The impact of Bonifati's discovery was felt before the paper's publication, however. Following a presentation of the Dutch group's work at a neuroscience meeting, Ariga recalls being contacted by groups from all over the world wanting to work on DJ-1. "Many E-mails from groups working on neurodegeneration ... came to me asking for DJ-1 cDNA and an anti-DJ-1 antibody," he recalls. "We were, of course, quite surprised at this discovery, but were glad that the importance of DJ-1 could be recognized, in addition to our findings regarding reproduction."



Source: Histogram produced using HistCite software.

The paper first describing DJ-1 was cited just a handful of times before researchers from The Netherlands linked the gene to Parkinson disease.

The DJ-1 mutation affects only a minority of individuals who have a sporadic form of Parkinson disease, but that hasn't lessened its impact. "Mutations in α-synuclein, the first Parkinson's disease gene, have obviously been discovered in only a very few patients as well," says Oliver Bandmann, a neurologist and molecular biologist at the University of Sheffield, UK. But the discovery of α-synuclein has greatly advanced the understanding of Parkinson disease; DJ-1 may be similarly revealing, he says. "Naturally occurring variants in DJ-1 may be a susceptibility factor for sporadic Parkinson's disease."

Indeed, the connection to PD triggered a rethinking of hypotheses proposed to explain disease pathogenesis and a redirecting of some research efforts. A number of studies had localized DJ-1 to the level of the mitochondria. Although it's not clear whether the protein strictly localizes at the mitochondria, such results excite Serge Przedborski, a cell biologist at Columbia University. "For many years in this field, there has been a lingering idea that mitochondrial dysfunction may play a part in the disease," he says.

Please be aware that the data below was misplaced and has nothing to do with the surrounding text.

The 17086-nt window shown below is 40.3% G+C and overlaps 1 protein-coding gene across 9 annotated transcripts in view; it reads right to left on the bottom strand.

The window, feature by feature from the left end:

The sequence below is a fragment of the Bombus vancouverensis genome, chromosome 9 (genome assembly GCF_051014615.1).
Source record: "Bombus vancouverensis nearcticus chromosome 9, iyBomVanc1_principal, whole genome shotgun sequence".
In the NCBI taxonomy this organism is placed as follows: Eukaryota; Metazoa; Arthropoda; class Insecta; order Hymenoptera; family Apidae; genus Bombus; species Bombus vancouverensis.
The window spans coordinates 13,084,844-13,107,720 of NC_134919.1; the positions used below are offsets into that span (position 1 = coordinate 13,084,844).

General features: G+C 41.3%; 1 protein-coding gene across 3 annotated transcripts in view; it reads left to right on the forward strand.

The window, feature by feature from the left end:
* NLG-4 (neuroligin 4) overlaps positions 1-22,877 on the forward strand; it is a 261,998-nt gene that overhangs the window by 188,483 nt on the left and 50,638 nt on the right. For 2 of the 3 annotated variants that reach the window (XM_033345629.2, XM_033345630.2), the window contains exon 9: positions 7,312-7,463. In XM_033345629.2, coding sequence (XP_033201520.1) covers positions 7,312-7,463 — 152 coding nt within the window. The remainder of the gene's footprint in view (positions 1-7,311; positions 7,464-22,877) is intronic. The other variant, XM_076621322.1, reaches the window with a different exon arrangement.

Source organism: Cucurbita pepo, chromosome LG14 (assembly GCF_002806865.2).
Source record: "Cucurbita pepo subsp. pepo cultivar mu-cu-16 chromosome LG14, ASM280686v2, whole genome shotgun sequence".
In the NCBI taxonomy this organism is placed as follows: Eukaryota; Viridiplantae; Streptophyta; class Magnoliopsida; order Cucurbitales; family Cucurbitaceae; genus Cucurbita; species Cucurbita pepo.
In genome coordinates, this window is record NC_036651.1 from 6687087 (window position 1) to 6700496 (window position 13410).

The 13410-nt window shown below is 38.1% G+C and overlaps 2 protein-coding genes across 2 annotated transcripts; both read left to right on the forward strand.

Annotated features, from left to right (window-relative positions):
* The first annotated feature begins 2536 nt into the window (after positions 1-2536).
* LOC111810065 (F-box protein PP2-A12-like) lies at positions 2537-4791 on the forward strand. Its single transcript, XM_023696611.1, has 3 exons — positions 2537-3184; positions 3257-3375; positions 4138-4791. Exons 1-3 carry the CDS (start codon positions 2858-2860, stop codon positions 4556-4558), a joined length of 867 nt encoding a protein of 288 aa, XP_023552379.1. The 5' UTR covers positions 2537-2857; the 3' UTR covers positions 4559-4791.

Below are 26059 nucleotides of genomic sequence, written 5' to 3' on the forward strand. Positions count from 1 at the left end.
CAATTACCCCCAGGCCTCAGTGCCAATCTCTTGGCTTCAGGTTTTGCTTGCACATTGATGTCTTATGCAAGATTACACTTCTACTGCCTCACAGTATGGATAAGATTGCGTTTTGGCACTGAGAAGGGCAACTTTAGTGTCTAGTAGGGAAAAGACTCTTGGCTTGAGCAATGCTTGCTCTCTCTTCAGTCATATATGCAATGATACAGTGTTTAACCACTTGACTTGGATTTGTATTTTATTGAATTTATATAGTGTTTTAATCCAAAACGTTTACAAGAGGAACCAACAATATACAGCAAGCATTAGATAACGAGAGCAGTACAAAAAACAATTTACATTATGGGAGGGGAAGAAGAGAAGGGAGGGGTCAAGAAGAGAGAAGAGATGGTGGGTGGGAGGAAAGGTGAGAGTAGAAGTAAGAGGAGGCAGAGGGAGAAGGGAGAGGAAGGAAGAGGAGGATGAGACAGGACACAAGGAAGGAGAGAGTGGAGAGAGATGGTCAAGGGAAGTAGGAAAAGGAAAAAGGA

Ariga's group in Japan was the first to show that DJ-1 exhibits some anti-oxidant properties, a finding that implies a role for oxidative stress in Parkinson disease, says Przedborski. Ariga says their recent work has identified roles for DJ-1 in transcriptional regulation, anti-oxidative stress, and mitochondrial function, and it also demonstrates protease activity.

"The function of DJ-1 is still mostly unknown, although several [proposed] functions have been put forward," says Bonifati. Preliminary evidence suggests a role for DJ-1 as a molecular chaperone, a mechanism implicated in other neurodegenerative diseases and currently a matter of particular focus, he explains. Another prevailing theory is a role for DJ-1 as an antioxidant, but that theory, he says, "is still quite controversial."

Until now, research on the mutant parkin and α-synuclein proteins pointed towards protein degradation as the main culprit in the pathogenesis of the disease, says Przedborski. "This was the first gene product telling us that maybe it wasn't just protein degradation. Ninety percent of research efforts deal with protein degradation." Neither the mutant parkin nor α-synuclein discoveries suggested oxidative stress or mitochondrial dysfunction, he explains. "Now that DJ-1 is coming into play, maybe those mechanisms are involved in the cascade."

"The protein degradation hypothesis had been buzzing around because of the parkin gene," says Heutink. The discovery of DJ-1 and what was known about the nature of the protein, "brings back the oxidative stress hypothesis that had been out of the spotlight for a while," he says. "It looks like it's involved in oxidative stress. That's the picture that's evolving."

Indeed, says Ariga, "The brain of some sporadic form of Parkinson's disease patients possessed abnormal forms of oxidized DJ-1." His group has recently found that oxidation of DJ-1 at three cysteine residues adversely affects protein function, with one residue in particular, cysteine 106, being particularly crucial. "There are two types of oxidation at C106 of DJ-1: sulfinic and sulfonic acids. It is, therefore, important to elucidate which oxidized form of DJ-1 is active or inactive, leading to the onset of Parkinson's disease."

The discovery this past year of two additional genes linked to PD – PINK6 and PARK-87 – has done little to clarify the culprits. To date, the known genes affect only small patient subsets, yet Oostra believes that identifying still more genes and characterizing the function of their products is revealing, each adding its respective piece to the puzzle. "The challenge is to look for genes involved in Parkinson's disease at all the ages," says Oostra. "Hopefully at the end we'll understand the mechanism of developing Parkinson's disease."